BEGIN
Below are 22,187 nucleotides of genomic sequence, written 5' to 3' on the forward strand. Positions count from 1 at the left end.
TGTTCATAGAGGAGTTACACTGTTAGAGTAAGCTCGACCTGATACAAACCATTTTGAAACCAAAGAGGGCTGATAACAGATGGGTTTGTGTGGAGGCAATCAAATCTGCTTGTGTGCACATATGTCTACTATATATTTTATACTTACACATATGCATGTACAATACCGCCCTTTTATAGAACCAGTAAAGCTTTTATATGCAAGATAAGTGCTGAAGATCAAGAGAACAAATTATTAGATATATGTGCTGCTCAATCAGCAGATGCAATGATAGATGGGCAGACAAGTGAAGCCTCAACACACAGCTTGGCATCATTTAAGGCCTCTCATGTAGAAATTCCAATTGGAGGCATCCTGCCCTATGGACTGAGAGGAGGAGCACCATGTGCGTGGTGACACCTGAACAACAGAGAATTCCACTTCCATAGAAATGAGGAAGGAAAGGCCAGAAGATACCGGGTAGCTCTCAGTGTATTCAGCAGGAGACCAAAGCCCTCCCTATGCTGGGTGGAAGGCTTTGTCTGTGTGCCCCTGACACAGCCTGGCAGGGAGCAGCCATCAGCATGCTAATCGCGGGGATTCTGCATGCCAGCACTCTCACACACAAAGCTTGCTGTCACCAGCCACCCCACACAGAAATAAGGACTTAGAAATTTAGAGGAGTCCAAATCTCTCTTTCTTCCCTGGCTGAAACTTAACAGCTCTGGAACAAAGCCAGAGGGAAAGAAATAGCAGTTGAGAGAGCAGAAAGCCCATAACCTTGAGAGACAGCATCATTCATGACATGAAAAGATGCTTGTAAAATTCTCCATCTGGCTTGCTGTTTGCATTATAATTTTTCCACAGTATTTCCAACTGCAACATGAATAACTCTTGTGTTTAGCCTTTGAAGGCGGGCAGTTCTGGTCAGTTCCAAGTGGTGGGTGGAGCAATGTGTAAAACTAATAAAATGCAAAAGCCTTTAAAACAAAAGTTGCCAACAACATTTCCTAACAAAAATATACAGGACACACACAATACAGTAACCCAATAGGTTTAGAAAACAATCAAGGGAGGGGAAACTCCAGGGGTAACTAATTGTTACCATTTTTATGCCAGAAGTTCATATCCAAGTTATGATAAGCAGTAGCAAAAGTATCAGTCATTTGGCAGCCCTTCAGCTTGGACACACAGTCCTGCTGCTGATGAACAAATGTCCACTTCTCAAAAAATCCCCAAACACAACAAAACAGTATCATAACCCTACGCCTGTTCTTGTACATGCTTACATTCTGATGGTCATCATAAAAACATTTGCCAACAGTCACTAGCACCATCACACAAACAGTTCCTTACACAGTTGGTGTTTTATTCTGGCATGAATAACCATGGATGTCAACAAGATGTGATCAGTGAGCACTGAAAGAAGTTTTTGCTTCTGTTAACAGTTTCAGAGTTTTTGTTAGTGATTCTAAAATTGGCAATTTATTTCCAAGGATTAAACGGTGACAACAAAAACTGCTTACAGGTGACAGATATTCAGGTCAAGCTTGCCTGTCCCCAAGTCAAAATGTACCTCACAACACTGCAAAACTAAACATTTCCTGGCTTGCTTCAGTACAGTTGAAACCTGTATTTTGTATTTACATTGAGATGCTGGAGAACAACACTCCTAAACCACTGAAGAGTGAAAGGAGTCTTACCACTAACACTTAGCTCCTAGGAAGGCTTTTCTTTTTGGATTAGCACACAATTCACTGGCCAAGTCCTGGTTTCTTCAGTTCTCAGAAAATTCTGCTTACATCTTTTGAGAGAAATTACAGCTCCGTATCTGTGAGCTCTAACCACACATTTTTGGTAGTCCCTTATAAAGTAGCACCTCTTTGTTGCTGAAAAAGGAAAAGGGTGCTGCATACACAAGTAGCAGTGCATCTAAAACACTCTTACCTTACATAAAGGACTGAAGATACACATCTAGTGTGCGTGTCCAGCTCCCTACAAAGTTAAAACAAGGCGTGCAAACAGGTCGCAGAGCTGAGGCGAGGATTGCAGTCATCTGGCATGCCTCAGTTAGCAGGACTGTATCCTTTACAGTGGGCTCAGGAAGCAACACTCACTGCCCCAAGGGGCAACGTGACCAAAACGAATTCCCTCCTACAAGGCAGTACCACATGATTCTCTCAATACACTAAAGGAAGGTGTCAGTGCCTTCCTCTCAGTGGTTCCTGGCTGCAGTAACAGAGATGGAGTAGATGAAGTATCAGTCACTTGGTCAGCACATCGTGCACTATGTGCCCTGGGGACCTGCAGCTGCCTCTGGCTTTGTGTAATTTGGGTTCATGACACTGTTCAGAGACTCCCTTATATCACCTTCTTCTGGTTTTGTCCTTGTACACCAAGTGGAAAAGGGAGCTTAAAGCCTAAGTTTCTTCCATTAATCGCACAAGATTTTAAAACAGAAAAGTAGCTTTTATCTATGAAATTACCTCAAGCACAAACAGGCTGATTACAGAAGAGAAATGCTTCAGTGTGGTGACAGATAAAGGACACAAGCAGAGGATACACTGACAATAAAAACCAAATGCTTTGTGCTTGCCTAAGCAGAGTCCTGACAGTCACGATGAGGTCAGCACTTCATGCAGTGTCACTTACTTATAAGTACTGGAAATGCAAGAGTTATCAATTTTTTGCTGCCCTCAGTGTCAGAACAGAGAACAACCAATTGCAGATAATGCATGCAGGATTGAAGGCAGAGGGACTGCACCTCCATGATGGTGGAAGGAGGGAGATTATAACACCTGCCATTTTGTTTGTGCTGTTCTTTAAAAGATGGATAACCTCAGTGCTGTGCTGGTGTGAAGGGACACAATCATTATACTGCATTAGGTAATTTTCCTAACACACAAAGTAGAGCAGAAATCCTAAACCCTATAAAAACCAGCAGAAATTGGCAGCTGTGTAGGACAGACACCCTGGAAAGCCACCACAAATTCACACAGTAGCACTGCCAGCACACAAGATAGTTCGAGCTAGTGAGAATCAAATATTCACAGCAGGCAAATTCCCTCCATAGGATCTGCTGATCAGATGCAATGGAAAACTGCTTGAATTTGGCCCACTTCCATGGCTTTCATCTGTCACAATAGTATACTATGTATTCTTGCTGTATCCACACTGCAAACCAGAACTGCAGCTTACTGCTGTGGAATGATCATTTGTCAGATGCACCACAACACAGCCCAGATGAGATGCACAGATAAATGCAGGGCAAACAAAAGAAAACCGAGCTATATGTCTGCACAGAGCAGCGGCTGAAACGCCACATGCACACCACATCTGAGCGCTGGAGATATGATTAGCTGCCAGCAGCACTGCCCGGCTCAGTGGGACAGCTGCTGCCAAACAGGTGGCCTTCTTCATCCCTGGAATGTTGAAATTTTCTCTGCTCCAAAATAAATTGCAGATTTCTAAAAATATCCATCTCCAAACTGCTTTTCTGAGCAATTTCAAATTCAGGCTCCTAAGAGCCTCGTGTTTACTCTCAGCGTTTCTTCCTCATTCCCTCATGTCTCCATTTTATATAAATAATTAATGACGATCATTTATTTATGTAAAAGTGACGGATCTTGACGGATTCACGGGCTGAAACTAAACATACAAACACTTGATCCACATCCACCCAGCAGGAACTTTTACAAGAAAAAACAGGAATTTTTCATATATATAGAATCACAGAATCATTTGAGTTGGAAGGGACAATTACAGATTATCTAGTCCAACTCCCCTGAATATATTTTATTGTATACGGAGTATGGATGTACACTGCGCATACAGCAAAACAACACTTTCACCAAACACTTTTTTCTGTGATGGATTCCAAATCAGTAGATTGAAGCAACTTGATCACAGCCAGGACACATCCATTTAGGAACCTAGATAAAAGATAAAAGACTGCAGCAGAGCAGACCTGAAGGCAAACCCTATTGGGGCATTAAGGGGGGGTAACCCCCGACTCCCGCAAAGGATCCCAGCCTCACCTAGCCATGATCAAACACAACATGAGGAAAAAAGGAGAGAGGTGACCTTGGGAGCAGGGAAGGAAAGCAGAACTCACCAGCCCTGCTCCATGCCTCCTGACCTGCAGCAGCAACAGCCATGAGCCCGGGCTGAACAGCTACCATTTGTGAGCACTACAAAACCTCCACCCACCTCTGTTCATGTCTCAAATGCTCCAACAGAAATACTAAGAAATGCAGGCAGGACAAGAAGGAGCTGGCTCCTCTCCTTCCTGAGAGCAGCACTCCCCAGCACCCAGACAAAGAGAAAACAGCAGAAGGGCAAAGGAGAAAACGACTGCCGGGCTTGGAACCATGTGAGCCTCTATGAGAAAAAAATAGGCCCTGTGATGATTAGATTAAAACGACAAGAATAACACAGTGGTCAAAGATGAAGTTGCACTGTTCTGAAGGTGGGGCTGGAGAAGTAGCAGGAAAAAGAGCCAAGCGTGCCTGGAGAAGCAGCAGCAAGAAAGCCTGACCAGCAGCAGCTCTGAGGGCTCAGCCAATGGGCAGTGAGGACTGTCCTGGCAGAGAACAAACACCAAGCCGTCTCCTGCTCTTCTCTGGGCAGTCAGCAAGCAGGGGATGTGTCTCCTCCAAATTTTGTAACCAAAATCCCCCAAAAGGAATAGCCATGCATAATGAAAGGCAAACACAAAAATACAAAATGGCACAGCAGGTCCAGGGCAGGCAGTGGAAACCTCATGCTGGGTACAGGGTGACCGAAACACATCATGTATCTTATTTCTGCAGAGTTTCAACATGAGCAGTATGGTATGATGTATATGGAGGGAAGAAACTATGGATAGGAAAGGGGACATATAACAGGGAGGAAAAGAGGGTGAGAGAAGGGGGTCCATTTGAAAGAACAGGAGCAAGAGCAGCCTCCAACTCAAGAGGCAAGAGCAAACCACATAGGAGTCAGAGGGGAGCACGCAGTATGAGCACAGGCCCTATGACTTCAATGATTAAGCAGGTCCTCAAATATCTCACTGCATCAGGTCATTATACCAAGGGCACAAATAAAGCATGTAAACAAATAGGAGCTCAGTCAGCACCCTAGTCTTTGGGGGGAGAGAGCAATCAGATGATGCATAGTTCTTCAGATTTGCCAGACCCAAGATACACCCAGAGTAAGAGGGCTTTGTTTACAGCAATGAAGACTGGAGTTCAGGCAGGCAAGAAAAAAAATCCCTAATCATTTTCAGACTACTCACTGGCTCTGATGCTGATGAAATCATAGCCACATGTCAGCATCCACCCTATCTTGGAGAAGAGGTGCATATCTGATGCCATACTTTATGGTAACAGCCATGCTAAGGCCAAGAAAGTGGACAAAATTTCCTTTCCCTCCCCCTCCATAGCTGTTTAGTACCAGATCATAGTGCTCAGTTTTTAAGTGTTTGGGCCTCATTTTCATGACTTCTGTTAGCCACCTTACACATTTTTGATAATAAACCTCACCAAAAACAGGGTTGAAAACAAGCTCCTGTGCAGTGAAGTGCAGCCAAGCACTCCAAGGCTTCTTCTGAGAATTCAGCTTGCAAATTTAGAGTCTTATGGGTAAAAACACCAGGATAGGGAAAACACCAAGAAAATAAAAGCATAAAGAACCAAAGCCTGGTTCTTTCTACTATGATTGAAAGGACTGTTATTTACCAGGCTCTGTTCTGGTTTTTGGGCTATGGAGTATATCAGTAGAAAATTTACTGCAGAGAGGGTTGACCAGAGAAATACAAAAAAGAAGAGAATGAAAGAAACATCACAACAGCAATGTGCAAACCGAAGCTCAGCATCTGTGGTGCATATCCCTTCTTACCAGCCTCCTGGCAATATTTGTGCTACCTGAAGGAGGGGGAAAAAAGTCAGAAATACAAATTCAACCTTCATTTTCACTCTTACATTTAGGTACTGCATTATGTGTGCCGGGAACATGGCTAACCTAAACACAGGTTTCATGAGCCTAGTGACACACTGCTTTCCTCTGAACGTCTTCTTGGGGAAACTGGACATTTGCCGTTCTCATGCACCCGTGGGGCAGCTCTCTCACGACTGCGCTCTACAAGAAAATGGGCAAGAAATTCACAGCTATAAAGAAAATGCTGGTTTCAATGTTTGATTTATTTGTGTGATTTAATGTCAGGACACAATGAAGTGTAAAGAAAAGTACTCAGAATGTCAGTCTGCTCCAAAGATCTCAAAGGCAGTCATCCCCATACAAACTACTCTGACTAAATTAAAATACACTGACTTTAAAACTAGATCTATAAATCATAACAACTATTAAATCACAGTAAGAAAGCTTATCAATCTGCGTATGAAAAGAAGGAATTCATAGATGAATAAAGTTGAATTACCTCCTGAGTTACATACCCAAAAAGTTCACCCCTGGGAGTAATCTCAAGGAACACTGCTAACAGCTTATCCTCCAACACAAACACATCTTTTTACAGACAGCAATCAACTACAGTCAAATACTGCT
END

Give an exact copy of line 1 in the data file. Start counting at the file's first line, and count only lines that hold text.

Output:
Below are 22,187 nucleotides of genomic sequence, written 5' to 3' on the forward strand. Positions count from 1 at the left end.